Kristen Stewart has become a critical darling – but does the public even know that?

It's fair to say that Kristen Stewart has been straining mightily to turn over a new leaf in her career, and in some sense, she already has: in the years since she finished her run as the star of the critically-reviled but wildly-popular Twilight series, she's managed to transform into one the critical community's favorite stars.

Look no further than the reviews out of Cannes for Stewart's performance in Olivier Assayas's uncategorizable Personal Shopper, in which the actress stars as Maureen, an American living in Paris who pays the bills by working as an assistant to a demanding French model/actress (Nora von Waldstätten). She also happens to be a psychic medium who is literally and figuratively haunted by the spirit of her late twin brother, who died in the French capital shortly before the events of the movie begin to unfurl.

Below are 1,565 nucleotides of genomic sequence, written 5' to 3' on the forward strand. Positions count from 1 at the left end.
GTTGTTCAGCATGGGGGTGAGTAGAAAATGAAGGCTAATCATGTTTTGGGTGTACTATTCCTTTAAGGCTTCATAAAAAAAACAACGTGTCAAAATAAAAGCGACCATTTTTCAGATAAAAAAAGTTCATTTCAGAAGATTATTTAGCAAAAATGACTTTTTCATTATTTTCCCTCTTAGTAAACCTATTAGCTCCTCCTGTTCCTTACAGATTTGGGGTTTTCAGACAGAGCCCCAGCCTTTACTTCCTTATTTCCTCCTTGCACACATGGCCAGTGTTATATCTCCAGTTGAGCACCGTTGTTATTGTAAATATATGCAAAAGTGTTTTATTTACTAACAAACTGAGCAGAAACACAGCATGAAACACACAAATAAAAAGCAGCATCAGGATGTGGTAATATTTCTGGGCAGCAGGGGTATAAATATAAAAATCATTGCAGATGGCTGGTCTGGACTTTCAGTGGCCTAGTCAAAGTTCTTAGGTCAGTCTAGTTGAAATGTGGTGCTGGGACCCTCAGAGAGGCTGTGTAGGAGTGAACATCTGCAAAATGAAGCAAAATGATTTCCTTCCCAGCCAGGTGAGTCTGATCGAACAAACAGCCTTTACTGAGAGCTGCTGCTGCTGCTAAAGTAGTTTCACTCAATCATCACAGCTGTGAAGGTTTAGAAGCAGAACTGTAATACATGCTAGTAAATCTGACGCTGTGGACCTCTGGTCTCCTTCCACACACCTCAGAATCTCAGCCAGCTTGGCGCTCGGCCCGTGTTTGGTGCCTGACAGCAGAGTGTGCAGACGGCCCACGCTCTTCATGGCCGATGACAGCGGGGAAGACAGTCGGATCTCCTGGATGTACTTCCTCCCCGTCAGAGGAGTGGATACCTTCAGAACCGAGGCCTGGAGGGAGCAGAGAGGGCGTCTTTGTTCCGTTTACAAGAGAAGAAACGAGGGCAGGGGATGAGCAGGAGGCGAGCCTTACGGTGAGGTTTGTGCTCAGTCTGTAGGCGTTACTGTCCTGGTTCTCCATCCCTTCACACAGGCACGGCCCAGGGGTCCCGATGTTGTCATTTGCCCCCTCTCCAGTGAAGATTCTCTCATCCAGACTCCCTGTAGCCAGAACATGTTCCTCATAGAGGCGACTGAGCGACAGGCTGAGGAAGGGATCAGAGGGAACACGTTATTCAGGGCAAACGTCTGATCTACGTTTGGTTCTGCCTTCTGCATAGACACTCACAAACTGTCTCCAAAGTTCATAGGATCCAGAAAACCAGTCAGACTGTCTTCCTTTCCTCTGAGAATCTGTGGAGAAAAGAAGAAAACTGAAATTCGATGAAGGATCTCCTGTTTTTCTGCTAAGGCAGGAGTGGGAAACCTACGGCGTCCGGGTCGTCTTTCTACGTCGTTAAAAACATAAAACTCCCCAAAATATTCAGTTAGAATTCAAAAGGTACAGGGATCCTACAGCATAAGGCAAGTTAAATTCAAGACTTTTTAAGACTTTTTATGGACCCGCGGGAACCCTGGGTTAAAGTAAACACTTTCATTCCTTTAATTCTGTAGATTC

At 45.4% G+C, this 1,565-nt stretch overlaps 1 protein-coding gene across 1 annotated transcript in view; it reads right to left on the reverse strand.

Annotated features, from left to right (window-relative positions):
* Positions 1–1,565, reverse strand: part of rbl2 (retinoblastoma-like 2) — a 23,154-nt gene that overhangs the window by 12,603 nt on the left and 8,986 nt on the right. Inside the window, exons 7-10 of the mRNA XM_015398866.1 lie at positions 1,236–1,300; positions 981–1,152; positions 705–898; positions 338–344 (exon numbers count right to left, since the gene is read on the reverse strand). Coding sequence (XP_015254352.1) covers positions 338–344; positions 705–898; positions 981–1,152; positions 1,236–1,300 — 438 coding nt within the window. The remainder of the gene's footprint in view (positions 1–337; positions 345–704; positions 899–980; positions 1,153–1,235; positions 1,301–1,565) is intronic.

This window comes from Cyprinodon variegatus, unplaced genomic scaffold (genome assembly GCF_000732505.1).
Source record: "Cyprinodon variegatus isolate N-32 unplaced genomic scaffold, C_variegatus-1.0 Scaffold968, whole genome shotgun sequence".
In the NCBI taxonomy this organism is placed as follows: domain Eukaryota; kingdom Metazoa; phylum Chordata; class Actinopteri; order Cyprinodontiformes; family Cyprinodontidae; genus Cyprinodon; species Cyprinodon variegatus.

While several members of the notoriously volatile Cannes booed Personal Shopper following its premiere screening — the film itself has been generally divisive — Stewart has received almost universal praise from critics, something she also enjoyed via her last collaboration with Assayas, the Juliette Binoche-starring Clouds of Sils Maria. Here's a sampling of the plaudits out of the festival:

“Amid all the shifting mirrored surfaces and hazy ambiguities of Olivier Assayas's bewitching, brazenly unconventional ghost story, this much can be said with certainty: Kristen Stewart has become one hell of an actress.” – Guy Lodge, Time Out London

“Stewart is a terrific actress, her brittle exterior barely masking whatever tempest she or her characters are battling underneath…” – Peter Debruge, Variety

“Stewart's performance-which smart money says will be Cannes's Best Actress winner-is such a wholly virtuosic display…” – Sam C. Mac, Slant

“Stewart”s performance is detailed and considered yet shiveringly natural: it might even be the minor-key equal of her César-winning work in Clouds of Sils Maria.” – Robbie Collin, The Telegraph

“Kristen Stewart”s performance is tremendous: she is calm and blank in the self-assured way of someone very competent, smart and young, yet her displays of emotion are very real and touching.” – Peter Bradshaw, The Guardian